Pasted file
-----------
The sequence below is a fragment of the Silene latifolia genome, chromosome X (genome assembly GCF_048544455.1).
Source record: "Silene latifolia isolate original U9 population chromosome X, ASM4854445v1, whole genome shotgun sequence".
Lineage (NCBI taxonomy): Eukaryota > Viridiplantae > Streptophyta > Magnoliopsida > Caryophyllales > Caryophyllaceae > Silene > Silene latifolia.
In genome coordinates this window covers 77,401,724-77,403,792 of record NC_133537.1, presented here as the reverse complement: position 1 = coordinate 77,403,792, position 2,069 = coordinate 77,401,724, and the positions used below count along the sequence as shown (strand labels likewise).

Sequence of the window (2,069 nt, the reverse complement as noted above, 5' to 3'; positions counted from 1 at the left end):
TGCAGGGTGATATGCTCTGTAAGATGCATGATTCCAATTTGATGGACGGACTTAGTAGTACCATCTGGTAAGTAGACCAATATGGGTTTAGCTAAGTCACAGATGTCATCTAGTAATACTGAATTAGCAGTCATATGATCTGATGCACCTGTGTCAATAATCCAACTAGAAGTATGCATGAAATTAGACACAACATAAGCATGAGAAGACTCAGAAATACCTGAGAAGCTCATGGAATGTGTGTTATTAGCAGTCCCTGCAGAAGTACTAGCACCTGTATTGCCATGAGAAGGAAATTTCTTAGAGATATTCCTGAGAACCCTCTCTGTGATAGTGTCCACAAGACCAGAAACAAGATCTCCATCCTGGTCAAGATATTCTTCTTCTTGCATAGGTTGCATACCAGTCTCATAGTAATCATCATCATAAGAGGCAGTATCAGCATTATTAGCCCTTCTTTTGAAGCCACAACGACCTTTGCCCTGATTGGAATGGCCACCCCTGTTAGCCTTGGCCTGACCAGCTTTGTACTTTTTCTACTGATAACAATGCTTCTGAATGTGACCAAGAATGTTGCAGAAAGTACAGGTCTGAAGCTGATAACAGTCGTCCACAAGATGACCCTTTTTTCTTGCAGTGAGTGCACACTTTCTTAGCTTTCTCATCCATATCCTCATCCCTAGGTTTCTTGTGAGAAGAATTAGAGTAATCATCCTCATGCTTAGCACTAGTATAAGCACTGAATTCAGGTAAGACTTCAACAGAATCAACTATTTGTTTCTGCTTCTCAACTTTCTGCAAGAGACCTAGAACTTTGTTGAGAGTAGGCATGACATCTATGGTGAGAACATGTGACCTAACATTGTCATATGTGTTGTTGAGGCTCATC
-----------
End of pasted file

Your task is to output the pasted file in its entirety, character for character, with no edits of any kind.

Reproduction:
The sequence below is a fragment of the Silene latifolia genome, chromosome X (genome assembly GCF_048544455.1).
Source record: "Silene latifolia isolate original U9 population chromosome X, ASM4854445v1, whole genome shotgun sequence".
Lineage (NCBI taxonomy): Eukaryota > Viridiplantae > Streptophyta > Magnoliopsida > Caryophyllales > Caryophyllaceae > Silene > Silene latifolia.
In genome coordinates this window covers 77,401,724-77,403,792 of record NC_133537.1, presented here as the reverse complement: position 1 = coordinate 77,403,792, position 2,069 = coordinate 77,401,724, and the positions used below count along the sequence as shown (strand labels likewise).

Sequence of the window (2,069 nt, the reverse complement as noted above, 5' to 3'; positions counted from 1 at the left end):
TGCAGGGTGATATGCTCTGTAAGATGCATGATTCCAATTTGATGGACGGACTTAGTAGTACCATCTGGTAAGTAGACCAATATGGGTTTAGCTAAGTCACAGATGTCATCTAGTAATACTGAATTAGCAGTCATATGATCTGATGCACCTGTGTCAATAATCCAACTAGAAGTATGCATGAAATTAGACACAACATAAGCATGAGAAGACTCAGAAATACCTGAGAAGCTCATGGAATGTGTGTTATTAGCAGTCCCTGCAGAAGTACTAGCACCTGTATTGCCATGAGAAGGAAATTTCTTAGAGATATTCCTGAGAACCCTCTCTGTGATAGTGTCCACAAGACCAGAAACAAGATCTCCATCCTGGTCAAGATATTCTTCTTCTTGCATAGGTTGCATACCAGTCTCATAGTAATCATCATCATAAGAGGCAGTATCAGCATTATTAGCCCTTCTTTTGAAGCCACAACGACCTTTGCCCTGATTGGAATGGCCACCCCTGTTAGCCTTGGCCTGACCAGCTTTGTACTTTTTCTACTGATAACAATGCTTCTGAATGTGACCAAGAATGTTGCAGAAAGTACAGGTCTGAAGCTGATAACAGTCGTCCACAAGATGACCCTTTTTTCTTGCAGTGAGTGCACACTTTCTTAGCTTTCTCATCCATATCCTCATCCCTAGGTTTCTTGTGAGAAGAATTAGAGTAATCATCCTCATGCTTAGCACTAGTATAAGCACTGAATTCAGGTAAGACTTCAACAGAATCAACTATTTGTTTCTGCTTCTCAACTTTCTGCAAGAGACCTAGAACTTTGTTGAGAGTAGGCATGACATCTATGGTGAGAACATGTGACCTAACATTGTCATATGTGTTGTTGAGGCTCATC